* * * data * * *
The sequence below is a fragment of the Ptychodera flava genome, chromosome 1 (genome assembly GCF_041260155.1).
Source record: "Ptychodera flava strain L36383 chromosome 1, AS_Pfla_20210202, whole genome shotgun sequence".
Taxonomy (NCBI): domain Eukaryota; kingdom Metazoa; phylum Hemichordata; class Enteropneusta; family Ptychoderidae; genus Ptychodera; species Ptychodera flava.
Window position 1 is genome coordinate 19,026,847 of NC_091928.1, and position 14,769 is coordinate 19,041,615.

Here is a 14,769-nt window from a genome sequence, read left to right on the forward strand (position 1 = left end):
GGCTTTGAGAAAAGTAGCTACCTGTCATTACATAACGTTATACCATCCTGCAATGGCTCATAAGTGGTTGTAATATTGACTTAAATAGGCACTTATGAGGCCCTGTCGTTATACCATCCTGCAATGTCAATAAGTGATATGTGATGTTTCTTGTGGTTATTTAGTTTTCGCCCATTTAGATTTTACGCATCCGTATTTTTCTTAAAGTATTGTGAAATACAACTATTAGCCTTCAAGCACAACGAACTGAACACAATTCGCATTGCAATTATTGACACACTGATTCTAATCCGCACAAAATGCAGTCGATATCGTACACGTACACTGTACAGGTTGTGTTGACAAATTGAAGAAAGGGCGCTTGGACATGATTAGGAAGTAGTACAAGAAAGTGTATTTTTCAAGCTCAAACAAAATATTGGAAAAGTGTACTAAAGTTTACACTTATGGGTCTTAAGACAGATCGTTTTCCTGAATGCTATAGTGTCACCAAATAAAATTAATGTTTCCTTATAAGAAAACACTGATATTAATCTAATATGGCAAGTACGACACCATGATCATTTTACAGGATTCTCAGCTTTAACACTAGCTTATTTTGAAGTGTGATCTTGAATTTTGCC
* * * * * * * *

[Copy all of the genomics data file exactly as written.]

The sequence below is a fragment of the Ptychodera flava genome, chromosome 1 (genome assembly GCF_041260155.1).
Source record: "Ptychodera flava strain L36383 chromosome 1, AS_Pfla_20210202, whole genome shotgun sequence".
Taxonomy (NCBI): domain Eukaryota; kingdom Metazoa; phylum Hemichordata; class Enteropneusta; family Ptychoderidae; genus Ptychodera; species Ptychodera flava.
Window position 1 is genome coordinate 19,026,847 of NC_091928.1, and position 14,769 is coordinate 19,041,615.

Here is a 14,769-nt window from a genome sequence, read left to right on the forward strand (position 1 = left end):
GGCTTTGAGAAAAGTAGCTACCTGTCATTACATAACGTTATACCATCCTGCAATGGCTCATAAGTGGTTGTAATATTGACTTAAATAGGCACTTATGAGGCCCTGTCGTTATACCATCCTGCAATGTCAATAAGTGATATGTGATGTTTCTTGTGGTTATTTAGTTTTCGCCCATTTAGATTTTACGCATCCGTATTTTTCTTAAAGTATTGTGAAATACAACTATTAGCCTTCAAGCACAACGAACTGAACACAATTCGCATTGCAATTATTGACACACTGATTCTAATCCGCACAAAATGCAGTCGATATCGTACACGTACACTGTACAGGTTGTGTTGACAAATTGAAGAAAGGGCGCTTGGACATGATTAGGAAGTAGTACAAGAAAGTGTATTTTTCAAGCTCAAACAAAATATTGGAAAAGTGTACTAAAGTTTACACTTATGGGTCTTAAGACAGATCGTTTTCCTGAATGCTATAGTGTCACCAAATAAAATTAATGTTTCCTTATAAGAAAACACTGATATTAATCTAATATGGCAAGTACGACACCATGATCATTTTACAGGATTCTCAGCTTTAACACTAGCTTATTTTGAAGTGTGATCTTGAATTTTGCC